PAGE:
Remembrance doesn't discriminate. It's about loss of all life...it is a human tragedy that any life is lost as a result of human conflict. The poppy commemorates the dead on all sides and that will, necessarily mean, that it remembers the deaths of those who were themselves responsible for the loss of life. Do you think McClean is drawing that distinction? Even if he only wants to celebrate the lives lost by his own people do you think he doesn't include his own people who have also taken life? This is precisely why the poppy is apolitical - it is not a symbol of remembrance for certain lives lost but for all lives lost. It doesn't distinguish between those who died without taking another person's life and those who died who did.
     
  5. James H

    James H "I dunno, I just work here"

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    Before I go any further, I am not saying that I personally disagree with the poppy, if I was playing in england I would wear the poppy, no problem.
    I am not being provocative, you are finding me disagreeing with you provocative, you said the poppy was to celebrate the lives lost in these conflicts, I am telling you that some of the soldiers involved in the 1972 bloody Sunday also died in the troubles, by that logic they are celebrated in the form of the poppy, I admit you might not have intentionally made the argument but you directly or indirectly made the argument.
    This argument once again says, intentionally or no, that the men involved in 1972 are celebrated by the poppy.
    Quite the opposite, and this is the crux of my point, it doesn't matter if the poppy was meant as an apolitical thing, it could have had the best intentions in the world, and I do not doubt that it does, but James McClean see's it as political, and he will not be the only one across the world who views it as such, therefore FIFA can not allow it, I understand the hypocrisy from them also but that is a different debate. The poppy is a lovely idea, and the world does need to understand that loss of life in conflict is tragic and unnecessary, but just because you don't see something as political does not mean the world doesn't.
     
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  6. Kopstar

    Kopstar ★★★★★ Valued Member

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    When have I used the word "celebrate"? You've used that word but I never have. Perhaps, in addition to admitting that I never made the argument you're suggesting I did, you can also admit that I never (either expressly or by implication) said that the poppy is to celebrate murders, as if I am somehow condoning or rejoicing in the killing of others. I never said that but you deliberately sought to suggest that I did.
     
  7. James H

    James H "I dunno, I just work here"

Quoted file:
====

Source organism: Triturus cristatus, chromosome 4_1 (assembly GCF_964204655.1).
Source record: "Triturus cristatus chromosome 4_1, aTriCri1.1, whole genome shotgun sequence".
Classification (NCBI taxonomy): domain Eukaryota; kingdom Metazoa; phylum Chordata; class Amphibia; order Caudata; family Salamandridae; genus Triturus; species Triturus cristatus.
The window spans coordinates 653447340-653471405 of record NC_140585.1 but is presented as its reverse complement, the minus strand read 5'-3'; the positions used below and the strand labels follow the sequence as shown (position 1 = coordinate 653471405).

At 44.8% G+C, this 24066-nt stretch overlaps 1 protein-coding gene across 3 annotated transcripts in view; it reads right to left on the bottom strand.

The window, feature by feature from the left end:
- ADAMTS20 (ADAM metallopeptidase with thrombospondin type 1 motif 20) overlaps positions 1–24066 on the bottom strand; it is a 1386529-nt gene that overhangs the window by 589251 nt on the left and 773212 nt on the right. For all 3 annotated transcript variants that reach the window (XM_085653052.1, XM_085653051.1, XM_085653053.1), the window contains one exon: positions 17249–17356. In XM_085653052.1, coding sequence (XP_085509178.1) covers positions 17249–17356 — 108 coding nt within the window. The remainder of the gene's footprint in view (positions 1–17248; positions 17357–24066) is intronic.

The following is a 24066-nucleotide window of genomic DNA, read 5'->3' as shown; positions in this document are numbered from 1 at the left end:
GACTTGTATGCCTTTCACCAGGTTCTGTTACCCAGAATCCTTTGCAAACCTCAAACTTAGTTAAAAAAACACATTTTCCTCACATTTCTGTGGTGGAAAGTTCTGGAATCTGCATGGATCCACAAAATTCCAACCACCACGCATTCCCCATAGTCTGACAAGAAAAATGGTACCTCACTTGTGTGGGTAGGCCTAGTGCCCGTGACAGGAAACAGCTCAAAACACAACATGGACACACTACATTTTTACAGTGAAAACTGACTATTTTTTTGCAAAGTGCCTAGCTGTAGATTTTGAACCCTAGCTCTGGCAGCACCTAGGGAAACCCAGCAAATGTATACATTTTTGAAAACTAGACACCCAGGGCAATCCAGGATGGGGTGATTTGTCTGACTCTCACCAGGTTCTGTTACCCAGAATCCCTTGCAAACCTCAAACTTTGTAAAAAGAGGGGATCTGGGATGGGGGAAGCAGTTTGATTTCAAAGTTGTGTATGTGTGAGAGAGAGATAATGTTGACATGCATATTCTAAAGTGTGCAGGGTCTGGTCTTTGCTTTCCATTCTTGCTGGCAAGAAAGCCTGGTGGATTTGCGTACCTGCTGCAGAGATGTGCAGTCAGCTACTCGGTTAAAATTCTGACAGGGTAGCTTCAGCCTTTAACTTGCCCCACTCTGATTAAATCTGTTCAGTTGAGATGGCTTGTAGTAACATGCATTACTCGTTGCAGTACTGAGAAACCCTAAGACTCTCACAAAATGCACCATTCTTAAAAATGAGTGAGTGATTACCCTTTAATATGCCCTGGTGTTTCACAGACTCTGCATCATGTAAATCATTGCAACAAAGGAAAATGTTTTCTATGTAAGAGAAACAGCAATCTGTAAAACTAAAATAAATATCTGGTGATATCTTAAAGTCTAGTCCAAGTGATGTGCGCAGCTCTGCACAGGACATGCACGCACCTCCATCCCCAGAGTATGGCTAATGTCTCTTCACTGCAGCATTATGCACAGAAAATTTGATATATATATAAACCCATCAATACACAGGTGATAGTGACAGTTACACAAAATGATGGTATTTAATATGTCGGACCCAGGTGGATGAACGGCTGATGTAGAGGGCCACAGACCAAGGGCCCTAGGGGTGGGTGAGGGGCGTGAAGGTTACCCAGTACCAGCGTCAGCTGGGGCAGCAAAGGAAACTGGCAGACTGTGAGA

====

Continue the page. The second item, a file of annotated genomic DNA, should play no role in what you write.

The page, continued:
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    Celebrate might be the wrong word, remember is the best word but I thought that it might get over used in a conversation about remembrance day. Stay clam and don't get offended, I said it might have been an unwittingly made remark, I did not say you openly support murder, your getting too angry now and not seeing that the only point I have made here is that the poppy is and can be viewed as political, I have not attacked you, or the poppy or the English.
    This is the quote where you inquired as to why the bloody Sunday victims are excluded by James McClean and others of a same mind as him.
    My quote in return, could have been worded better, but the point is valid, those civilians and their families would not want to be remembered with their killers.
    Your accusation of straw-manning, and the inquiry as to how I inferred the the above statement.
    My explanation, and statement that you might have unintentionally hinted at.
    The reason that the 1972 bloody Sunday became a factor in this debate is because that is why James McClean views the poppy as political, you asserted that the deaths of 1972 should be remembered in the poppy too, fair enough nice thought, I am telling you why a lot of the people involved will not want this to be the case. If the men involved in bloody Sunday died in the troubles and are remembered with the poppy, then the families of the innocent will not want their relatives names in the same list. By asking could they not be remembered in the poppy you unintentionally and I will admit innocently, asked could they be remembered in the same list. No they can't, neither can the politics be taken out of the poppy in the north, many Catholics will not ever agree with it, but I am not sure of the protestant feelings, I assume they are OK with it.
    You asserted I used a straw-man argument, I did not, at that point I did not realize I had not made my point as eloquently as possible.
     
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  8. bridgeman

    bridgeman Banned Users

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    I make that 2-0 to Mr H